Happy is he that has received this infallible balm from Jehovah Rophi-the "Lord that Heals." Yet we marvel not, that whensouls are pressed down with a sense of guilt, they try anything and everything which offers even a faint hope of relief. Icould wish that all my hearers had an intense zeal to find salvation. For even if it led them into passing mistakes, yet,under God's blessing, they would find their way out of them and end by glorifying the Divine Grace of our Lord Jesus Christwhich never fails.
This woman, in the next place, having resolved not to die if a cure could be had and having adopted the likeliest means, perseveredin the use of those means. No doubt she tried many and even opposite remedies. One doctor said, "You had better go to thewarm baths of the lake of Tiberius-such bathing will be comforting and helpful." She grew worse at the warm bath, and wentto another physician who said, "You were wrongly treated. You need bracing up in the cold baths of the Jordan." Thus she wentfrom vanity to vanity, to find both of them useless. An eminent practitioner assured her that she needed an internal remedyand he alone could give her an infallible receipt.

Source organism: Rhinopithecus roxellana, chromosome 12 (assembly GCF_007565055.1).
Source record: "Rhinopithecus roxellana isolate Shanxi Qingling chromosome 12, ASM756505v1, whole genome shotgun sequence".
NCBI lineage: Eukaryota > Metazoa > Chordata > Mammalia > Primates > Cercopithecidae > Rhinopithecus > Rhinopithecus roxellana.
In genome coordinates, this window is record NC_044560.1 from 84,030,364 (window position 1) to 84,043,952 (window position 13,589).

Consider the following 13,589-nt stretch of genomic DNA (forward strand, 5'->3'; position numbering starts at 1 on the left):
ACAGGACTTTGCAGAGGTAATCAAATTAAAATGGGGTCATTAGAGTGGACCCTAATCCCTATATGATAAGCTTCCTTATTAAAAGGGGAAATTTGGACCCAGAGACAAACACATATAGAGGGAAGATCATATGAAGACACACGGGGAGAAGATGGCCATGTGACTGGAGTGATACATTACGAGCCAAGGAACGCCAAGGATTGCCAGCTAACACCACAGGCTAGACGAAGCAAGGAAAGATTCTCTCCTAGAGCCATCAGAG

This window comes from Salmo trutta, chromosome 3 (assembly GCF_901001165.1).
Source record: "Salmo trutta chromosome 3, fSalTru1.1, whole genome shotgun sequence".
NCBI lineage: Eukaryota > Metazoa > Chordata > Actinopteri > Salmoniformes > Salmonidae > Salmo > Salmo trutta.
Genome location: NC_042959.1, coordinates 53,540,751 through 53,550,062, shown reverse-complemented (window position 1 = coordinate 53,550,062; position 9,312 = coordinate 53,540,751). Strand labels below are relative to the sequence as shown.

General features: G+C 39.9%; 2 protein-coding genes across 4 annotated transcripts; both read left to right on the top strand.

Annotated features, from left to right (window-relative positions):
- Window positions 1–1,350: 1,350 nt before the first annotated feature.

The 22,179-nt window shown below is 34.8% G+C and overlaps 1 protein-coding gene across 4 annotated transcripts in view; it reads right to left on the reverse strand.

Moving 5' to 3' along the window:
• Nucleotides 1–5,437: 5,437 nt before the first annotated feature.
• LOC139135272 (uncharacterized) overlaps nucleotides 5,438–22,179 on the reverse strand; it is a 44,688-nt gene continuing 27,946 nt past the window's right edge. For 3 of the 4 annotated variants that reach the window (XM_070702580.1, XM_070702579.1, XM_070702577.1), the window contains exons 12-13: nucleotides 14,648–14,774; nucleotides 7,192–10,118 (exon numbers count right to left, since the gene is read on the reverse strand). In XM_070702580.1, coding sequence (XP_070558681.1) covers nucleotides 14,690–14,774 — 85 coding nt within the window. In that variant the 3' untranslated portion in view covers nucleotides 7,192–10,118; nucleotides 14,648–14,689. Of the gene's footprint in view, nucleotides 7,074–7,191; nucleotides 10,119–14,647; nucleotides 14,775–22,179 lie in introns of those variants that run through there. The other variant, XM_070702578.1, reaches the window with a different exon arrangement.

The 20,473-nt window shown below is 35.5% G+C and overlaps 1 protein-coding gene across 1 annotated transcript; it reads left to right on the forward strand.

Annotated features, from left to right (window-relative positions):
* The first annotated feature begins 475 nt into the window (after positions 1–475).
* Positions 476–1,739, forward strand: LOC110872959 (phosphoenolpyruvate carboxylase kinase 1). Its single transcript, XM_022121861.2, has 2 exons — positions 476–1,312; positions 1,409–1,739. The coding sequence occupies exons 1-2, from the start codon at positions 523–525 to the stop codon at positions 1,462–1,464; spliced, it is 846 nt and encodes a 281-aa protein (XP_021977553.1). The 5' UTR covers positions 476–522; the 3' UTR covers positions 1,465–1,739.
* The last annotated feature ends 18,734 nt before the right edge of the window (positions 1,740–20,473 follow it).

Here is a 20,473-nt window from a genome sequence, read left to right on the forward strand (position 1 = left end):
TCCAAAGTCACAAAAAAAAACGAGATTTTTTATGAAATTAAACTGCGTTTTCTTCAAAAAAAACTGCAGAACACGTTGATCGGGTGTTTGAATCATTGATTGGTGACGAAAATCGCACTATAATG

This, however, was of no use to her. And she went to another who said that an external application should be tried, such asIsaiah's lump of figs. What perseverance that woman must have had! I am not going to say anything about our doctors nowadays,no doubt they are the most learned and skillful that can be-but in earlier times surgery was murderous and medicines werepoisonous. Many of the prescriptions of those days are sickening and yet ridiculous. I read yesterday a prescription, of ourSavior's time, warranted to cure many diseases which consisted of grasshopper's eggs. These were supposed to exercise a marvelousinfluence but they are no longer in the list of medicines.